Despite their reputation for secrecy, you will find that there are magicians’ groups who will happily help you to determine if you have purchased a legitimate piece of magic history. The fact is that many magicians are attracted to the history and traditions of magic. In many ways magic is like a craft or even a martial art that has been handed down from one generation to the next. Today’s magicians love the stories and artifacts of yesterday’s performers. If you have something you would like checked out by a magic expert you should try to contact a local magic group. If you would like to actually take up magic, many of the same groups will be able to help as well. Some of the biggest include:

International Brotherhood of Magicians (IBM), probably the largest magic society in the world. Organized into local chapters called rings, they are headquartered in St. Louis, MO but have rings in at least 30 countries. You can visit their website at

Society of American Magicians (SAM), the oldest magicians’ group in existence. SAM has members worldwide but most chapters are in the United States. There website is

The Magic Circle, the UK’s largest magic club. Headquartered in London (where they maintain a museum of magic), there are local groups throughout the UK. They can be visited at

Magic Collectors’ Association (MCA), although much smaller and a bit harder to find than the other groups, the MCA is dedicated to the history and preservation of magic instead of its performance. You can learn more about the MCA at

            Like any other field, auction catalogs of authenticated collections can be an incredible resource. Although any auction house may offer an item or two or even the odd collection, there are also a few auction houses that specialize in magic. One of the great ways to learn about antique magic props and related materials is to see what is being offered by these institutions. Probably the best of these houses for someone hoping to learn more about magic props is Potter and Potter Auctions, a Chicago based auction house that routinely deals in magic and related items (such as gambling devices). They offer print catalogs and free downloadable digital copies as well at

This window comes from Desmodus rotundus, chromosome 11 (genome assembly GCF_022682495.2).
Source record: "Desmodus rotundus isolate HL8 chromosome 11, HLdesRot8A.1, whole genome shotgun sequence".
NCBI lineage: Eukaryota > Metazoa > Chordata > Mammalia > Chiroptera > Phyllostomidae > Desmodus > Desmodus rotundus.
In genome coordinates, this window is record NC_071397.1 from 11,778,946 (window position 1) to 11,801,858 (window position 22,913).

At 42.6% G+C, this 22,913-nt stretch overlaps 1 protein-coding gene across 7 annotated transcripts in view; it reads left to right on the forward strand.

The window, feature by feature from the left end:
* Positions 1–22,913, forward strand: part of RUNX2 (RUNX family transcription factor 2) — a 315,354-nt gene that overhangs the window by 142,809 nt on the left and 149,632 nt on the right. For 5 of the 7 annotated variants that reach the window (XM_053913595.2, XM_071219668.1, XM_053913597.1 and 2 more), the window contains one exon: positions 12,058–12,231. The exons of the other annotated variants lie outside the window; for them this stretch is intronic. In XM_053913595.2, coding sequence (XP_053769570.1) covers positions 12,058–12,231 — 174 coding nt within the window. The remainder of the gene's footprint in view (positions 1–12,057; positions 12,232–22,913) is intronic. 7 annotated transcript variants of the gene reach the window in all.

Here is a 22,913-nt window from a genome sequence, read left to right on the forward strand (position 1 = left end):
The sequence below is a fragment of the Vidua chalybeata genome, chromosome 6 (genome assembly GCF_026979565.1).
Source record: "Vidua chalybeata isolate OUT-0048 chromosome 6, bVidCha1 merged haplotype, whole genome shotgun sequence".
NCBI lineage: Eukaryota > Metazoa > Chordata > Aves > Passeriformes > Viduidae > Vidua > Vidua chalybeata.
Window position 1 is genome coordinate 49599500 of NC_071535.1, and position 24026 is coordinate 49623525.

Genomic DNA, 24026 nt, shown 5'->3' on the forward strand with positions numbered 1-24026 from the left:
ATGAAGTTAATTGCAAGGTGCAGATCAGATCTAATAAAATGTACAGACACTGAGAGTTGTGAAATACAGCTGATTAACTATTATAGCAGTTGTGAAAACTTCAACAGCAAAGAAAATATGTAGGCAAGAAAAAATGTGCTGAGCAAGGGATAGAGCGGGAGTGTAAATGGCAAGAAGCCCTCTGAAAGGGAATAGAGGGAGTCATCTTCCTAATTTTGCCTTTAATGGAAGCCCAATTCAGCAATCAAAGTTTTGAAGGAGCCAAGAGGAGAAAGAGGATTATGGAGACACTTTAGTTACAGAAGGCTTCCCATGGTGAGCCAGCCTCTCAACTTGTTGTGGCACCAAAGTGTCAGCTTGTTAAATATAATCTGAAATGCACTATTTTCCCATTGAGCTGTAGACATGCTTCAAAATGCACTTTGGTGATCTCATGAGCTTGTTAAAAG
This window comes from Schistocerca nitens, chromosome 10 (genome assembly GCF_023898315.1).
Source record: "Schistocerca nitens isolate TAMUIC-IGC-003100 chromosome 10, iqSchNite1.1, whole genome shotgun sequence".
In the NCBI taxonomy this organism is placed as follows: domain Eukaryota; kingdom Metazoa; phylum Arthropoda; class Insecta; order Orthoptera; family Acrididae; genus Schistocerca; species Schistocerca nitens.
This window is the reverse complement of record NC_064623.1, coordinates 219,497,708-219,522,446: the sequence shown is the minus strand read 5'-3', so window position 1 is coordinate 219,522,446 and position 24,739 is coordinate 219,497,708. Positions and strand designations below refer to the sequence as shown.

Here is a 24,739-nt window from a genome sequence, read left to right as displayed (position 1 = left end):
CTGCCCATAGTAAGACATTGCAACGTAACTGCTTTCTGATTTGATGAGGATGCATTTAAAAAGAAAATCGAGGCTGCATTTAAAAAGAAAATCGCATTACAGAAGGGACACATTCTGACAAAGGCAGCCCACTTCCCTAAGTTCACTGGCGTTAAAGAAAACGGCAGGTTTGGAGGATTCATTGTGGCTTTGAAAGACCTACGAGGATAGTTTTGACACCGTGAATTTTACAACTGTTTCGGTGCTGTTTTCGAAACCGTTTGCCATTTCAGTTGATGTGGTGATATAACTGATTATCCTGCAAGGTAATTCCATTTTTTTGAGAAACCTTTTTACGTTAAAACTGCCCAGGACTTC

Magic holds a special place in the hearts of many people. Just as the craft of magic itself keeps alive many traditional secret skills, the posters, props and souvenirs of yesterday allow us to keep alive some spirit of yesterday’s performers. Collecting magic related antiques can be rewarding, but you must be careful when making purchases. While there are many reproductions and misunderstood items to be found, there are still real, legitimate connections to yesterday’s great performers waiting to be found.